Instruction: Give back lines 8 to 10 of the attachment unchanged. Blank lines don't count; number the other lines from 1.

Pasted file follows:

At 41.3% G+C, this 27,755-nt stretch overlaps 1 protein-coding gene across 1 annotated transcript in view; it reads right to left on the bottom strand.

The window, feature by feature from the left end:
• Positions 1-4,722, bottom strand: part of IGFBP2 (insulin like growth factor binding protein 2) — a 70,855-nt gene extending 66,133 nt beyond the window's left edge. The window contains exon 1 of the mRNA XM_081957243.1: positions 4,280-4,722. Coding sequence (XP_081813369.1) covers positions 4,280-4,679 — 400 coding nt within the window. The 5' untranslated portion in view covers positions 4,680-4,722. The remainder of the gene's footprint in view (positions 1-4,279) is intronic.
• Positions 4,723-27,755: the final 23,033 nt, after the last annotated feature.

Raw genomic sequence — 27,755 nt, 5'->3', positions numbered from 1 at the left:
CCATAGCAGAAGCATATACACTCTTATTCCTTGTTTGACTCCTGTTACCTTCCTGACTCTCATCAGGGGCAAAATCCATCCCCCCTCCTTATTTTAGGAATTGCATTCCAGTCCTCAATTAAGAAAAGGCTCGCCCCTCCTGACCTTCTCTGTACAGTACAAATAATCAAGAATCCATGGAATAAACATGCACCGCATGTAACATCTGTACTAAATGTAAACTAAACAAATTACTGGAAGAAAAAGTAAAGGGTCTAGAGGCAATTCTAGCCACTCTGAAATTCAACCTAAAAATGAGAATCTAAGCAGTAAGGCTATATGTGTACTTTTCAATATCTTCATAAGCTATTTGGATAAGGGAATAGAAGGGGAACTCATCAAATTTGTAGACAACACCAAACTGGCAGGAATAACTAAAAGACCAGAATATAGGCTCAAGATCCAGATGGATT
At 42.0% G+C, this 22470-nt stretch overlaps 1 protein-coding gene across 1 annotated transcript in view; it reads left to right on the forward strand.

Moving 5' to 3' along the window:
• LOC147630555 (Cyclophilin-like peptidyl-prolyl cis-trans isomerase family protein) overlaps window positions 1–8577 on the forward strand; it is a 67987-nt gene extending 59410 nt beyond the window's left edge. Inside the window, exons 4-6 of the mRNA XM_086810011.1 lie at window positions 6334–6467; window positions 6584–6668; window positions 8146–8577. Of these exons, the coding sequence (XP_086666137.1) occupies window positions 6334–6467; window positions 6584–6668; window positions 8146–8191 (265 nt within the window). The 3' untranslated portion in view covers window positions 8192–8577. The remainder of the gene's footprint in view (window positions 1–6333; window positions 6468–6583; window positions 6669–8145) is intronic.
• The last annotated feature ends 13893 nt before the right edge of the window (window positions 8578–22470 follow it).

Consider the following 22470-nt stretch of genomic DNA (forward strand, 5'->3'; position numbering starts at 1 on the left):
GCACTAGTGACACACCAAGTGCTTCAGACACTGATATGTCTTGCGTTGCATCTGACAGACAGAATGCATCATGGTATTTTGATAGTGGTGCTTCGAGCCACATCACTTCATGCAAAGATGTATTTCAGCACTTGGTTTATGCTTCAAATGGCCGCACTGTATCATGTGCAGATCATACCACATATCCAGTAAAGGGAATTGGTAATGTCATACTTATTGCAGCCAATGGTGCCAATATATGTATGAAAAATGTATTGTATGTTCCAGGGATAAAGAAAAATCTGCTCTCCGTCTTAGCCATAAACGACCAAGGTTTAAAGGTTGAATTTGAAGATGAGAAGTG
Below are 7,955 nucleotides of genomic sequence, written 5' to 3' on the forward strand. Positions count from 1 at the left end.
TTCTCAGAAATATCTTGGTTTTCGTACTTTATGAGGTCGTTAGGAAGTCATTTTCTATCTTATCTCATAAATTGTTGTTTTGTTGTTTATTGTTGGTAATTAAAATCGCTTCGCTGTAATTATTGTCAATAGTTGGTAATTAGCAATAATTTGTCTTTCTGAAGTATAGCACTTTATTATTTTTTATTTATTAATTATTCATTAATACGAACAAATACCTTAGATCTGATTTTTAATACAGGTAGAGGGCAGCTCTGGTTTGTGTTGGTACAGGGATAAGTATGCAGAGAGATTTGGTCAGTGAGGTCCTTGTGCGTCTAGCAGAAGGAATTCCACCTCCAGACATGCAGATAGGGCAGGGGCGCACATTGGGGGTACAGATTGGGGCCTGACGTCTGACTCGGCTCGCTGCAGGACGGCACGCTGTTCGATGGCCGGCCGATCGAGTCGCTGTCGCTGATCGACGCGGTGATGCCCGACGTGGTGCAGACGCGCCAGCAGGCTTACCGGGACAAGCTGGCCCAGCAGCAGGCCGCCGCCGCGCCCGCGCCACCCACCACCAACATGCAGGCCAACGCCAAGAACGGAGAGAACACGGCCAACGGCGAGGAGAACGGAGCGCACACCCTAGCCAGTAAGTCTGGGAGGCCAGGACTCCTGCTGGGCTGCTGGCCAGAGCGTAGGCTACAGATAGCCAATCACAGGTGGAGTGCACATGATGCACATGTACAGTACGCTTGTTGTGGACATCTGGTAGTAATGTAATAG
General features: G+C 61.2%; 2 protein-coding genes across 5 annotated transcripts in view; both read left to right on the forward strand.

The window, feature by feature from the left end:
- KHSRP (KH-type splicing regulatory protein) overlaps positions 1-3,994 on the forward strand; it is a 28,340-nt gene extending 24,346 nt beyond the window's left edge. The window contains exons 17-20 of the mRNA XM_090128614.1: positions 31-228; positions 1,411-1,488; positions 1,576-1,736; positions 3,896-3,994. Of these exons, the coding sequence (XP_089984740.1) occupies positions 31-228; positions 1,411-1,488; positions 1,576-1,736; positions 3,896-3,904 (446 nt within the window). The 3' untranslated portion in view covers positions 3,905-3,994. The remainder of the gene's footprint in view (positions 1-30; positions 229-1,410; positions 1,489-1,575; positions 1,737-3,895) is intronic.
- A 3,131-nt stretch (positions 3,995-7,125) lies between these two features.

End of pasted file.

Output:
Moving 5' to 3' along the window:
• LOC147630555 (Cyclophilin-like peptidyl-prolyl cis-trans isomerase family protein) overlaps window positions 1–8577 on the forward strand; it is a 67987-nt gene extending 59410 nt beyond the window's left edge. Inside the window, exons 4-6 of the mRNA XM_086810011.1 lie at window positions 6334–6467; window positions 6584–6668; window positions 8146–8577. Of these exons, the coding sequence (XP_086666137.1) occupies window positions 6334–6467; window positions 6584–6668; window positions 8146–8191 (265 nt within the window). The 3' untranslated portion in view covers window positions 8192–8577. The remainder of the gene's footprint in view (window positions 1–6333; window positions 6468–6583; window positions 6669–8145) is intronic.
• The last annotated feature ends 13893 nt before the right edge of the window (window positions 8578–22470 follow it).